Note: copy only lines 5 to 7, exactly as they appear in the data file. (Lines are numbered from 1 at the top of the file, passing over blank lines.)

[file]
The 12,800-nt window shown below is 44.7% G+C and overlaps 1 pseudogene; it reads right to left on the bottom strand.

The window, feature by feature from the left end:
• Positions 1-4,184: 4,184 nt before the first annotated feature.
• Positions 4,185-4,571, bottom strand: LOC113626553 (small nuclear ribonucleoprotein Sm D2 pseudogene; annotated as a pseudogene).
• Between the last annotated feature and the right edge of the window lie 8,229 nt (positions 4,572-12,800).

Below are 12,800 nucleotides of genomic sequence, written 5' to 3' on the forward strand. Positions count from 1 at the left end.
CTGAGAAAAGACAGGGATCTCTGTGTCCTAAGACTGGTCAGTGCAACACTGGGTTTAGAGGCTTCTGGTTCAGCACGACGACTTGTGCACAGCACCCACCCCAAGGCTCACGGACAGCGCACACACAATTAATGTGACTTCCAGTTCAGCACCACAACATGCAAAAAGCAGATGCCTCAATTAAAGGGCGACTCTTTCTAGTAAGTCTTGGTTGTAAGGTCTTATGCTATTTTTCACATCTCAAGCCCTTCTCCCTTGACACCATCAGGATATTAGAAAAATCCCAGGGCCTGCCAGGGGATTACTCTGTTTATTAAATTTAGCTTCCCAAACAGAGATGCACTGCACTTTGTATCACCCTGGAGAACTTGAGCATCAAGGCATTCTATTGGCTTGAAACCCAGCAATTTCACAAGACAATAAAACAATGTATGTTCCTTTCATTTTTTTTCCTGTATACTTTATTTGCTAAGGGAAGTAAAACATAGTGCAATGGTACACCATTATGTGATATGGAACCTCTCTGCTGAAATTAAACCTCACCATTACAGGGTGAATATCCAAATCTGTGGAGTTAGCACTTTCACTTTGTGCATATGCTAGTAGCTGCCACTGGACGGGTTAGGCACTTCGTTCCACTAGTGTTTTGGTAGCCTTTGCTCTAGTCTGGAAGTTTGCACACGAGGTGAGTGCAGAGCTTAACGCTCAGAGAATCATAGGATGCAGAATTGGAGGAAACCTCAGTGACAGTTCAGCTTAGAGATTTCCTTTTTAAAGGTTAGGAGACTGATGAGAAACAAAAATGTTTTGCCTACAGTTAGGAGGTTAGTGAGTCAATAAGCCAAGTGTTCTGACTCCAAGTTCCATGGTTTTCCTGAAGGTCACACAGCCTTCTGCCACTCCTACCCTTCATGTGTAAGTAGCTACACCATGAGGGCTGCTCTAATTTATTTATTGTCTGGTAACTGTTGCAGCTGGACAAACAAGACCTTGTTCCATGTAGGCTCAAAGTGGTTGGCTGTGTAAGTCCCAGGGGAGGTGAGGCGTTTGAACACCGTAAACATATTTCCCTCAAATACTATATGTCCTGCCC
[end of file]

• Between the last annotated feature and the right edge of the window lie 8,229 nt (positions 4,572-12,800).

Below are 12,800 nucleotides of genomic sequence, written 5' to 3' on the forward strand. Positions count from 1 at the left end.
CTGAGAAAAGACAGGGATCTCTGTGTCCTAAGACTGGTCAGTGCAACACTGGGTTTAGAGGCTTCTGGTTCAGCACGACGACTTGTGCACAGCACCCACCCCAAGGCTCACGGACAGCGCACACACAATTAATGTGACTTCCAGTTCAGCACCACAACATGCAAAAAGCAGATGCCTCAATTAAAGGGCGACTCTTTCTAGTAAGTCTTGGTTGTAAGGTCTTATGCTATTTTTCACATCTCAAGCCCTTCTCCCTTGACACCATCAGGATATTAGAAAAATCCCAGGGCCTGCCAGGGGATTACTCTGTTTATTAAATTTAGCTTCCCAAACAGAGATGCACTGCACTTTGTATCACCCTGGAGAACTTGAGCATCAAGGCATTCTATTGGCTTGAAACCCAGCAATTTCACAAGACAATAAAACAATGTATGTTCCTTTCATTTTTTTTCCTGTATACTTTATTTGCTAAGGGAAGTAAAACATAGTGCAATGGTACACCATTATGTGATATGGAACCTCTCTGCTGAAATTAAACCTCACCATTACAGGGTGAATATCCAAATCTGTGGAGTTAGCACTTTCACTTTGTGCATATGCTAGTAGCTGCCACTGGACGGGTTAGGCACTTCGTTCCACTAGTGTTTTGGTAGCCTTTGCTCTAGTCTGGAAGTTTGCACACGAGGTGAGTGCAGAGCTTAACGCTCAGAGAATCATAGGATGCAGAATTGGAGGAAACCTCAGTGACAGTTCAGCTTAGAGATTTCCTTTTTAAAGGTTAGGAGACTGATGAGAAACAAAAATGTTTTGCCTACAGTTAGGAGGTTAGTGAGTCAATAAGCCAAGTGTTCTGACTCCAAGTTCCATGGTTTTCCTGAAGGTCACACAGCCTTCTGCCACTCCTACCCTTCATGTGTAAGTAGCTACACCATGAGGGCTGCTCTAATTTATTTATTGTCTGGTAACTGTTGCAGCTGGACAAACAAGACCTTGTTCCATGTAGGCTCAAAGTGGTTGGCTGTGTAAGTCCCAGGGGAGGTGAGGCGTTTGAACACCGTAAACATATTTCCCTCAAATACTATATGTCCTGCCC